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As the exposition of Hawthorne's classic novel, the grey starkness of Puritan life and its sanctimonious cruelty and punishment of any who fail to comply with its stringent ideology is portrayed in the description of the prison, the oldest of all structures in the community:
A throng of bearded men, in sad-colored garments and grey steeple-crowned hats, intermixed with women, some wearing hoods, and others barheaded, was assembled in front of a wooden edifice, the door of which was heavily timbered with oak, and studded with iron spikes....The rust on the ponderous iron-work of its oaken door looked more antique than anything else in the New World. Like all that pertains to crime, it seemed never to have known a youthful era.
Incongruously, in front of this door is a rose bush, covered with delicate and fragant beauty:
But on one side of the portal, and rooted almost at the threshold, was a wild rose-bush, covered, in this month of June, with its delicate gems, which might be imagined to offer their fragrance and fragile beauty to the prisoner as he went in, and to the condemned criminal as he came forth to his doom, in token that the deep heart of Nature could pity and be kind to him.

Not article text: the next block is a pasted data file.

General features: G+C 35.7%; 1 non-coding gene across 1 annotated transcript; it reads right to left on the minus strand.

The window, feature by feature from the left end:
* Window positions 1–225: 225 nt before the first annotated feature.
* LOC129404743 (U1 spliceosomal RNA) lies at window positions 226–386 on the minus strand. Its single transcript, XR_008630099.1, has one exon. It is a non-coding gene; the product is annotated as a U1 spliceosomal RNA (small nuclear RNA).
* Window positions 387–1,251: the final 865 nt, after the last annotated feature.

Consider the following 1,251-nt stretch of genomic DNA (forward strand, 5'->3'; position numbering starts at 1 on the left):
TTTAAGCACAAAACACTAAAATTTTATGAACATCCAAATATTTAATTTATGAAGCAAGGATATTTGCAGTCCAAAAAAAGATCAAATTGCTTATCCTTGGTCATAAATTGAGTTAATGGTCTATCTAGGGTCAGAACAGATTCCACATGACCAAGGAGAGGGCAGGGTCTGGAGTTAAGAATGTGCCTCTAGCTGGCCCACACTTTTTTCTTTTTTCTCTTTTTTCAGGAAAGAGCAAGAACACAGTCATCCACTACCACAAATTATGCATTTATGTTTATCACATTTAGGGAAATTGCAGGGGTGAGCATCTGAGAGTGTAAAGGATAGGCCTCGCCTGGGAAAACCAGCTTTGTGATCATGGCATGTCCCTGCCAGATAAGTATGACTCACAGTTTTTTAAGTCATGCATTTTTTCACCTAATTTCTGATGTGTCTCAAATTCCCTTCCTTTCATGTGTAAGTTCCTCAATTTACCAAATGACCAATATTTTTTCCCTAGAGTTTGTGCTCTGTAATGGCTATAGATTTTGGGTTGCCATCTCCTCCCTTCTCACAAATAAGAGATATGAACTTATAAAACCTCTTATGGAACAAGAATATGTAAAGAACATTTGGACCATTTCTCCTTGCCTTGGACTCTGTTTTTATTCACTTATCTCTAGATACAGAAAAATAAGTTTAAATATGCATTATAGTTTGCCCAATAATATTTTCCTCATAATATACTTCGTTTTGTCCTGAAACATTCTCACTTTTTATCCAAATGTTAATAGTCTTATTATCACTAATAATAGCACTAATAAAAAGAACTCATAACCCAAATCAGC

This rose bush stands as a symbol of the power of nature to thrive in all situations. It also represents the passion of the occupant behind the door, a passion incarnate in the body of little Pearl.
In Chapter I Nathaniel Hawthorne sets the tone for the "tale of human frailty and sorrow" which follows. The rust and decay and ugliness of the prison and its door foreshadow the gloom of the narrative to follow. The landmarks of Puritanism, the prison and the cemetery, suggest the themes of punishment and death, themes that meet in the climax of the novel. The rose, in its beauty, is Hawthorne's invitation to find "some sweet moral blossom" in the tragic tale that follows.
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